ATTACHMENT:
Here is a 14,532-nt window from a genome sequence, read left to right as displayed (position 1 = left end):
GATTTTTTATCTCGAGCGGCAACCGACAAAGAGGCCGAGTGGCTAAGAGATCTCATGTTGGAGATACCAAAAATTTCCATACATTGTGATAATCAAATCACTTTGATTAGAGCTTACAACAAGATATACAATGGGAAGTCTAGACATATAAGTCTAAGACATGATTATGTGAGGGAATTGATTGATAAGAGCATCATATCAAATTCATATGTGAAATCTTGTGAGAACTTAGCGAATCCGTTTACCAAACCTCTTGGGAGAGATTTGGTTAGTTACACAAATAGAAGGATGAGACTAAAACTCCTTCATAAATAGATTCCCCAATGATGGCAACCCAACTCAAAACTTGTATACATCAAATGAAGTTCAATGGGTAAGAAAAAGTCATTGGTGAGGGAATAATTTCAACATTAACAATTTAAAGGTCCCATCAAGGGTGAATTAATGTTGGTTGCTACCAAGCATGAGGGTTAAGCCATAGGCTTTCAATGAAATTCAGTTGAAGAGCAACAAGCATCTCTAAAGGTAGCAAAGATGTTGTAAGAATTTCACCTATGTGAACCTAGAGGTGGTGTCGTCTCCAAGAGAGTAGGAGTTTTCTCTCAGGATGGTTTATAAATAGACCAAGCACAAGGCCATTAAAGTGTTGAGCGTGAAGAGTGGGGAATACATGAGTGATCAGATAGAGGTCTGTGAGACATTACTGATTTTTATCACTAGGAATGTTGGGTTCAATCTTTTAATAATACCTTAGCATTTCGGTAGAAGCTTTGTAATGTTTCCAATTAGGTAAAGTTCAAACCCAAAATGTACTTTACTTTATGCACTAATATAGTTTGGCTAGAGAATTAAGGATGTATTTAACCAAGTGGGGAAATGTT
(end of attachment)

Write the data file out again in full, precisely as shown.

Here is a 14,532-nt window from a genome sequence, read left to right as displayed (position 1 = left end):
GATTTTTTATCTCGAGCGGCAACCGACAAAGAGGCCGAGTGGCTAAGAGATCTCATGTTGGAGATACCAAAAATTTCCATACATTGTGATAATCAAATCACTTTGATTAGAGCTTACAACAAGATATACAATGGGAAGTCTAGACATATAAGTCTAAGACATGATTATGTGAGGGAATTGATTGATAAGAGCATCATATCAAATTCATATGTGAAATCTTGTGAGAACTTAGCGAATCCGTTTACCAAACCTCTTGGGAGAGATTTGGTTAGTTACACAAATAGAAGGATGAGACTAAAACTCCTTCATAAATAGATTCCCCAATGATGGCAACCCAACTCAAAACTTGTATACATCAAATGAAGTTCAATGGGTAAGAAAAAGTCATTGGTGAGGGAATAATTTCAACATTAACAATTTAAAGGTCCCATCAAGGGTGAATTAATGTTGGTTGCTACCAAGCATGAGGGTTAAGCCATAGGCTTTCAATGAAATTCAGTTGAAGAGCAACAAGCATCTCTAAAGGTAGCAAAGATGTTGTAAGAATTTCACCTATGTGAACCTAGAGGTGGTGTCGTCTCCAAGAGAGTAGGAGTTTTCTCTCAGGATGGTTTATAAATAGACCAAGCACAAGGCCATTAAAGTGTTGAGCGTGAAGAGTGGGGAATACATGAGTGATCAGATAGAGGTCTGTGAGACATTACTGATTTTTATCACTAGGAATGTTGGGTTCAATCTTTTAATAATACCTTAGCATTTCGGTAGAAGCTTTGTAATGTTTCCAATTAGGTAAAGTTCAAACCCAAAATGTACTTTACTTTATGCACTAATATAGTTTGGCTAGAGAATTAAGGATGTATTTAACCAAGTGGGGAAATGTT